Howard County government might not increase education funding enough to meet state requirements next year, an unprecedented move that would force the school system to cut up to $10 million from its proposed operating budget, Superintendent Michael E. Hickey said last night.
Dr. Hickey's announcement came just moments after the county school board unanimously reappointed him to a fourth four-year term.
With the reappointment, board members honored a promise they made last year when Dr. Hickey turned down the superintendency of a North Carolina school system to stay in Howard.
In the budget discussion, the superintendent warned the board that it must be prepared to make large cuts -- perhaps as much as $10 million -- to his proposed $241.9 million operating budget for the 1996-1997 academic year. He added that the tight budget will make it nearly impossible to shift funding among programs.
"We need to prepare ourselves for the reality that we may not have any flexibility," Dr. Hickey said. "Indeed, the situation may be worse than what we imagined it to be."
He said he first learned that Howard might not meet state funding requirements in a letter late last week from County Executive Charles I. Ecker.
Under the state law known as "maintenance of effort," county governments must spend at least as much per pupil as they spent the year before -- or they will lose some matching state education aid.
In Howard, that means Mr. Ecker must increase the county's education spending by about $6.6 million to keep up with the projected growth in student enrollment, or the school system will have to give up about $2.8 million in state funds, Dr. Hickey said.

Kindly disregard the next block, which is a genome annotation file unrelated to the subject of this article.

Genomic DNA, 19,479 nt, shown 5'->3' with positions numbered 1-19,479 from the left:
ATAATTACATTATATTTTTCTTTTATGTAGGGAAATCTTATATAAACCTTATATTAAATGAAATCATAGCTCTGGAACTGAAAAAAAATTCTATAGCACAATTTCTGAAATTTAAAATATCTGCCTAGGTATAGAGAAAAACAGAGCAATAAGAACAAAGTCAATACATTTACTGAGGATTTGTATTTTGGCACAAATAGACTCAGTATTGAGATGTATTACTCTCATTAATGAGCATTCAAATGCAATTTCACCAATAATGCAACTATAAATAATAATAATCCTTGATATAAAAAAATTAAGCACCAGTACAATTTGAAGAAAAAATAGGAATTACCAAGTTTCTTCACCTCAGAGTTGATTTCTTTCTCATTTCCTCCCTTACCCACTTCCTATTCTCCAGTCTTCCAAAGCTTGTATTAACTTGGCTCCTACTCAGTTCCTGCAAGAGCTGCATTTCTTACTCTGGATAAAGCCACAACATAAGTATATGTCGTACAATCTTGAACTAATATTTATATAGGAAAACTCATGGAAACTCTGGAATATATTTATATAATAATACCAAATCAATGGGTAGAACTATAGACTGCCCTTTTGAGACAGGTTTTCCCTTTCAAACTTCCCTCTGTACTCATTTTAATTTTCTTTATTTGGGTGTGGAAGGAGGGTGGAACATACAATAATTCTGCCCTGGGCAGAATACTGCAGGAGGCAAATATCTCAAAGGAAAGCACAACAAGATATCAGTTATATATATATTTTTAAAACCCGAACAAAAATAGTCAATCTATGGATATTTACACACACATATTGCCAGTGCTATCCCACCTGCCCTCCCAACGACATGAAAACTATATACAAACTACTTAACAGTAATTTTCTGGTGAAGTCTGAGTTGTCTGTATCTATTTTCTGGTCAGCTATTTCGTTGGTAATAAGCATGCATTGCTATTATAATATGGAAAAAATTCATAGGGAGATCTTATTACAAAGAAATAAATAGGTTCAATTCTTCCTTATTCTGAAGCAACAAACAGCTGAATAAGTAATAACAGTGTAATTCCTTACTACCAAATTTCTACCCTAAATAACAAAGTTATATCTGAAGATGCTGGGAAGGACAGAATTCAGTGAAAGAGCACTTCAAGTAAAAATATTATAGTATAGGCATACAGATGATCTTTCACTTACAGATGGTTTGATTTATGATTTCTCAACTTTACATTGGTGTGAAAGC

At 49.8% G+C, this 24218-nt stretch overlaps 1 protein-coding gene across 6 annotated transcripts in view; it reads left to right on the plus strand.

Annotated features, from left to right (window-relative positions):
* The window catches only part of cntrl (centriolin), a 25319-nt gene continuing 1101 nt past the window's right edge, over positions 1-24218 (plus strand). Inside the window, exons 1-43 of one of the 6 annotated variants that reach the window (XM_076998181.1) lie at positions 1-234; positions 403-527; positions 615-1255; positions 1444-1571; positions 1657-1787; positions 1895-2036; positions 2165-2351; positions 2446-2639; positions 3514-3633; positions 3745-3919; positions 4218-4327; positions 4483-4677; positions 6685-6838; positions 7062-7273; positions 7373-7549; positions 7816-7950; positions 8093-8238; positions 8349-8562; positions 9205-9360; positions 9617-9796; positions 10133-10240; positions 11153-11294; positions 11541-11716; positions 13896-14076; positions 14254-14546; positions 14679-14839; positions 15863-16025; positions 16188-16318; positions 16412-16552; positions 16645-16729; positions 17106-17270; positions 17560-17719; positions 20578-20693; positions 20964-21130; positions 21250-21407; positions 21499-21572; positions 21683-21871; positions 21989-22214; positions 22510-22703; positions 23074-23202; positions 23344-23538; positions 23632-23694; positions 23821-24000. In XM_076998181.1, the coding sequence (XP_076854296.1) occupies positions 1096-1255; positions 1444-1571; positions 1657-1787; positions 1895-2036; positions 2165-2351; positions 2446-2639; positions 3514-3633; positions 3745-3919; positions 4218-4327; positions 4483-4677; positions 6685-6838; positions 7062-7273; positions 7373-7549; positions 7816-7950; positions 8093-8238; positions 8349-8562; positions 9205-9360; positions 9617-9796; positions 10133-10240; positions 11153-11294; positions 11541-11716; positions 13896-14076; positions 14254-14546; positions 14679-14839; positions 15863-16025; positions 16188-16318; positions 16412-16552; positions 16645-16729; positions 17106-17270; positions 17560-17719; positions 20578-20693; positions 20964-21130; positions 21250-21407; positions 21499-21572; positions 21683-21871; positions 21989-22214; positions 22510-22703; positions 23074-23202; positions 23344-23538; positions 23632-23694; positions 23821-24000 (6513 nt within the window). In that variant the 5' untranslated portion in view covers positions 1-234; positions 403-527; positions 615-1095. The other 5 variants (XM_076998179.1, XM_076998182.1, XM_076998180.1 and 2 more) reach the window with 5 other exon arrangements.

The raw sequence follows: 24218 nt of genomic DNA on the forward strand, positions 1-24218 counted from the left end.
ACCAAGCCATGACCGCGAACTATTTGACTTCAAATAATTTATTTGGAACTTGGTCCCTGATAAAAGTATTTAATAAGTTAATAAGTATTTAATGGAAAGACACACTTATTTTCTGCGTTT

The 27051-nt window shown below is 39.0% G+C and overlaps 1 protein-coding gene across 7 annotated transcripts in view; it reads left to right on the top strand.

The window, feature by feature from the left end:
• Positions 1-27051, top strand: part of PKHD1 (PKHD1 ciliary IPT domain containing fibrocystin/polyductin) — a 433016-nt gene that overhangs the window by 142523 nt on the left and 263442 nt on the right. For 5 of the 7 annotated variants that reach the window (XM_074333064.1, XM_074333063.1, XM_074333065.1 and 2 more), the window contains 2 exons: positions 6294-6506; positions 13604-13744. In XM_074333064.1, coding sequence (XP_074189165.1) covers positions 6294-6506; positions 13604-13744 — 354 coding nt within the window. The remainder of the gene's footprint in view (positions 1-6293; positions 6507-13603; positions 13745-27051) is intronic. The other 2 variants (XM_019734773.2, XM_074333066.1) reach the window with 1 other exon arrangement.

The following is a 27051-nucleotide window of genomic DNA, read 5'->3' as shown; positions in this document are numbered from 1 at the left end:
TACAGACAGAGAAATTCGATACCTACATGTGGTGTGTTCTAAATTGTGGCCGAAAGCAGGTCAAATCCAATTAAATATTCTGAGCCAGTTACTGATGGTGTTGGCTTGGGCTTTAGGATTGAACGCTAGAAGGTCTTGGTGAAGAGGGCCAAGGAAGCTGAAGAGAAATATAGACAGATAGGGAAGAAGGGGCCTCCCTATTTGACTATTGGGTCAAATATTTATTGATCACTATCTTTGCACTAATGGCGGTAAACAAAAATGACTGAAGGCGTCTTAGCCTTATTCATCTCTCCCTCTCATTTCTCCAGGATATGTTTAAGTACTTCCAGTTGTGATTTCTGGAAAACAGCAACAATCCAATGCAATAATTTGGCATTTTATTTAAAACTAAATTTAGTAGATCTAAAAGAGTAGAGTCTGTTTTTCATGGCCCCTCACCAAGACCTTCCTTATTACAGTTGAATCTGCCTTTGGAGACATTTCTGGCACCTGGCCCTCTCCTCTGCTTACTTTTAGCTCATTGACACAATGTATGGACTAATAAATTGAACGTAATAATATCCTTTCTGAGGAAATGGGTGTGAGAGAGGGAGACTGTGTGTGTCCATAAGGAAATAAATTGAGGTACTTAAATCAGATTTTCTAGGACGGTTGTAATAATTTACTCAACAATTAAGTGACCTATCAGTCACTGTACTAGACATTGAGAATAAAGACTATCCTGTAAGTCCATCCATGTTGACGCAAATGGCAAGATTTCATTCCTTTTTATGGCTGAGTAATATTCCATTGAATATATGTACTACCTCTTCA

Howard has never failed to meet the maintenance of effort requirement in the law's 10-year history, even in the lean fiscal years of 1991-92.
Since last fall, Mr. Ecker told school officials that he believed he would be able to meet the maintenance of effort requirements for next year. But in his letter, the executive said " he might not be able to live up to his earlier commitment," Dr. Hickey said last night.
He said he has not spoken to Mr. Ecker since receiving the letter.
Meanwhile, Mr. Ecker and officials from other counties are pushing the state legislature to reduce the maintenance of effort requirement. Under their proposal -- which has been supported by school officials in some counties but not in Howard -- counties would have to increase education funding by 60 percent of the amount currently required.
If the legislature were to pass the law, Howard schools could lose more than $2 million. But if the law isn't changed and Mr. Ecker does not increase the county's education funding by $6.6 million, the school system would not receive about $2.8 million in state funding in addition to the county decrease.
Last night's announcement is the latest budget problem faced by the school system.
The school board already has to cut about $2.2 million from Dr. Hickey's proposed budget because the state overestimated its funding projections for next year. And the board likely will have to cut even more to fund pay raises for teachers and other employees, which still are being negotiated.
The board's reappointment of Dr. Hickey to a fourth term had been expected for more than a year, despite the fact that his contract will not expire until June.
In January 1995, he was a finalist for superintendent of Wake County, N.C. schools -- a 77,000-student system that serves Raleigh.
But the Howard board quickly extended a contract offer to him for a new four-year term and Dr. Hickey -- who has been superintendent in Howard since 1984 -- withdrew from consideration for the North Carolina job.